"I have eight hours of work to do every day, and they just told me to take care of the web stuff."
"Where is it going to go? Why is our navigation all messed up?"
"I don't like it."
"If people can't find my files, they'll be furious."
"The vendor needs to fix that."
"Can you drag the URL into the editor and just have it bring in the content you want that way?"
"I want accordions."
"My accordions are broken... I thought you said I didn't need to know HTML?"
I was skipping along behind that speedboat and getting pretty beat up until the vendor I was contracting with said to send anyone with questions about development to him. I was barred from talking about design or development, and it was awesome. I could concentrate on the content of the pages instead of the damn colors or additional functionality. Managing content isn't about web development. Web development is about web development. Managing content is about getting your users their information and making sure it's authoritative and satisfying (Employee Services).
At the same time I was learning anything and everything I could about Drupal--my brains were fried by the end of every week, but I was learning and building on both Technical Writing and Content Management.I read about hooks, views, ctools. I delved into PHP, SASS, and anything else I happened to overhear from the vendor building the site.
What happened to the content?
One of the biggest issues, besides everyone agreeing that their content is the main reason people visit the site, is content that is written, published, and then abandoned. Someone eventually comes around to it and wonders why it isn't working, and then they build something that does, and then it eventually gets abandoned as well.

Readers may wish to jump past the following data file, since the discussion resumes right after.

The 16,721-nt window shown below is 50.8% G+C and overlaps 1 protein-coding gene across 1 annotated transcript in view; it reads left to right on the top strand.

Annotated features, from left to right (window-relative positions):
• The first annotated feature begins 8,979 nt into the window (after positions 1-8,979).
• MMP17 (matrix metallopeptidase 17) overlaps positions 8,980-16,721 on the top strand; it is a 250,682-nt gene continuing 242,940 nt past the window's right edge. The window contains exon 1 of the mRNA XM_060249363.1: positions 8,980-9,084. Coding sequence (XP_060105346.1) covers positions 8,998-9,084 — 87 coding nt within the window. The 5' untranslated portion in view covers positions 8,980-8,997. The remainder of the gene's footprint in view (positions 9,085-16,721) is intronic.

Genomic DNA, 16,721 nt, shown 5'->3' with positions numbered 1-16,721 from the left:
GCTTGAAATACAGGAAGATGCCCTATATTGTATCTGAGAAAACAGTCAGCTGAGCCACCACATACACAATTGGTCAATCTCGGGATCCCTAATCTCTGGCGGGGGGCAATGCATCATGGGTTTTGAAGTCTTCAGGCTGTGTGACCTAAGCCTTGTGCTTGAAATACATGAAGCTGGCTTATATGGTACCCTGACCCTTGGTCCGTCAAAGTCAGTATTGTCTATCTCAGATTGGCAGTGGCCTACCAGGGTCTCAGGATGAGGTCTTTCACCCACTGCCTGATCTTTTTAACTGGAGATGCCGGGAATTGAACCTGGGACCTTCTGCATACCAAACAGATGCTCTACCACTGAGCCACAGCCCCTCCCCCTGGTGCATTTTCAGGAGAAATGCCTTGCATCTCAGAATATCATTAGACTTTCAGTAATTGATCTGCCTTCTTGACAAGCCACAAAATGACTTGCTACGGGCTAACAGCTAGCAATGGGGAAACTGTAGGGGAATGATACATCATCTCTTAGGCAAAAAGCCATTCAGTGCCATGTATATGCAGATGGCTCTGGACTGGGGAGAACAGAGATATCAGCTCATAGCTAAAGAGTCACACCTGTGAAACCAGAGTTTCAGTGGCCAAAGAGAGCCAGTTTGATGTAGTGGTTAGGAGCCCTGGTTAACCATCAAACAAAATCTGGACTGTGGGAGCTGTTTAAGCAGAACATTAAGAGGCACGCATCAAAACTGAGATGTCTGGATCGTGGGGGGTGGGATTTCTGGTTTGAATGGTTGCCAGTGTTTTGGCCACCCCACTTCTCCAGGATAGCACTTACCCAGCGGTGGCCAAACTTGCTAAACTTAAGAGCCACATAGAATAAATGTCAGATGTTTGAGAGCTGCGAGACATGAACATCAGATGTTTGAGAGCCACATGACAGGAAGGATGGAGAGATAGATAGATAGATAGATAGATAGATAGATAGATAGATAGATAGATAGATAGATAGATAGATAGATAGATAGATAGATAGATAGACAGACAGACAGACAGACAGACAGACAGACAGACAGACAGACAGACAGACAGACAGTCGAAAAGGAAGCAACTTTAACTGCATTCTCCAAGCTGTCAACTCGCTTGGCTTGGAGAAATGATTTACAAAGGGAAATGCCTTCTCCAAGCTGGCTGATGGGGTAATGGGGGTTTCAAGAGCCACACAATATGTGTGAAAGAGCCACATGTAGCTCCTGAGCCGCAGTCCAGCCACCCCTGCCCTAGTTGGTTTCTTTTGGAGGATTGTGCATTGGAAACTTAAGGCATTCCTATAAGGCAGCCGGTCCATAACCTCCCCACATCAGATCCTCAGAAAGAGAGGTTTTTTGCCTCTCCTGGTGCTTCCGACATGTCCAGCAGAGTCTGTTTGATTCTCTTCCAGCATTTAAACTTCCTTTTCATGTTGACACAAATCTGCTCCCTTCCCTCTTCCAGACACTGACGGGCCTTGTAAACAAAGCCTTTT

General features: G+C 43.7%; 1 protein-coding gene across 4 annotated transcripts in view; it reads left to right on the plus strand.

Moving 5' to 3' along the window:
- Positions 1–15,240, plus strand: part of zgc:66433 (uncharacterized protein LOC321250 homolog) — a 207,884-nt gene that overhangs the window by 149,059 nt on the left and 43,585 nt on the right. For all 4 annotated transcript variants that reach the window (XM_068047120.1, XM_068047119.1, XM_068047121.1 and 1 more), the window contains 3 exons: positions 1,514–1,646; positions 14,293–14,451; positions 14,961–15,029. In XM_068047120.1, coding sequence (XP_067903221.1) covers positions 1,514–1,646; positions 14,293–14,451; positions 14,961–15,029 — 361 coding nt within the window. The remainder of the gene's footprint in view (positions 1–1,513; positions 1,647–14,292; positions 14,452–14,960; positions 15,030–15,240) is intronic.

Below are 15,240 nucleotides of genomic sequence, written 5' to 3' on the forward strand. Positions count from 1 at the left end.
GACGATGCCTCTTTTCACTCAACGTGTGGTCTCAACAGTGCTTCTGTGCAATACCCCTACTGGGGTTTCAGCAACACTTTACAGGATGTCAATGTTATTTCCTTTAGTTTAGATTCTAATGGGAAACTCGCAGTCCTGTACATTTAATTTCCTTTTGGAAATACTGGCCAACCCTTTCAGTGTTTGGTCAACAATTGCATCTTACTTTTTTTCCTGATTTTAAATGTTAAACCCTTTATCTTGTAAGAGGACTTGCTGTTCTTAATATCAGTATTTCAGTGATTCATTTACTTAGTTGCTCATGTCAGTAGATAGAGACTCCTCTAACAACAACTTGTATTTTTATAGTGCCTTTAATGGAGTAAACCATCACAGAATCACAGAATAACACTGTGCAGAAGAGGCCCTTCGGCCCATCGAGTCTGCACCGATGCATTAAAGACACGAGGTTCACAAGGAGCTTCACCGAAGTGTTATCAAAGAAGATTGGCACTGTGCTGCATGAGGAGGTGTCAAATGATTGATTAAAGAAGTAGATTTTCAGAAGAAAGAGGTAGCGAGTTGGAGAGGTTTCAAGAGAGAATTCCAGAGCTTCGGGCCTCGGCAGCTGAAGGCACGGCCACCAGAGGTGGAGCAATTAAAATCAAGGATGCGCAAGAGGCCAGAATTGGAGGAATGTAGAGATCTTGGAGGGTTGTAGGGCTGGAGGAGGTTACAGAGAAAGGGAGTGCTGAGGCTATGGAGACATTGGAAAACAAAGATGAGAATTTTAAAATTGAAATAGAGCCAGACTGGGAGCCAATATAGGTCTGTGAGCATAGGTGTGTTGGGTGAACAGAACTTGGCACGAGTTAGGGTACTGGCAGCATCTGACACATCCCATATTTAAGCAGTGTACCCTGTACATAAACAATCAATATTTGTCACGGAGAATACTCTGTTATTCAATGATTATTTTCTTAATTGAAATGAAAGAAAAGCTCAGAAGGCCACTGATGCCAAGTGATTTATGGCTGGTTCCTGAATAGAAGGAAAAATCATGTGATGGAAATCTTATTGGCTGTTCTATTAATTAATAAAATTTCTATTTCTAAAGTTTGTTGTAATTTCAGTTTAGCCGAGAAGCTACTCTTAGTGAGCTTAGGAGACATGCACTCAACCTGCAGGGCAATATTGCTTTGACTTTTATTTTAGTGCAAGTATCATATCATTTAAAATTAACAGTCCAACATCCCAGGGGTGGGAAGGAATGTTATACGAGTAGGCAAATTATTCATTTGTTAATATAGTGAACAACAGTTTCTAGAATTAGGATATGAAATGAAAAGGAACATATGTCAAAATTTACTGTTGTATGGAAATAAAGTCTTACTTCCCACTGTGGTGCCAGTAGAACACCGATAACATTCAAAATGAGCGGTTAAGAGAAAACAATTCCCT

This seemed to be the case for one of the sections explaining some of the PeopleSoft courses available to employees. For different jobs, you'd need different certifications; therefore, you'd need different courses. There were 14 pages with links everywhere--and it took you nowhere. You didn't end up on the course--all set to get some certification or another--you ended up confused, frustrated, and calling someone instead.
I saw it as a personal mission to fix this one thing. I think it took me about three days of talking to SMEs to find out what it was, and what they wanted it to do. Once I knew its correct purpose, fixing the pages was logical and actually fairly simple.
I knew they needed a link that took them directly to the training, but they also needed a form, and instructions on which courses they needed for the certification they needed. I didn't want them to have to leave the page at all--except for when they clicked on a course or certification. What I came up with was a mixture of tabular data and tabs.
They could navigate around all the information they needed without leaving the page--it was both authoritative because it carried all the information they needed; and satisfying because it led them directly to their courses. Feel free to check out the end-product.
Now I'm administrating the website for the City of Colorado Springs. We're moving to a new site on Drupal, with the help of ClikFocus (a local Drupal shop), and we have about a decade's worth of content laying around. I've worked with Police Officers, Museum Administrators, Parking Administrators, Human Resources, the Fire Department, Emergency Management, the Airport, and the list goes on. It is quite possibly the best job a content guy like me could ask for.
I don't have any amazing stories yet, we're still ramping up to the site launch here soon. I'm still training Content Managers, so I haven't been able to really get into the content and start polishing it up--you know, working with SMEs to make it lean and mean. It'll take us a while to get all of our content up to the level we all want it to be, but we're on our way--one bite at a time.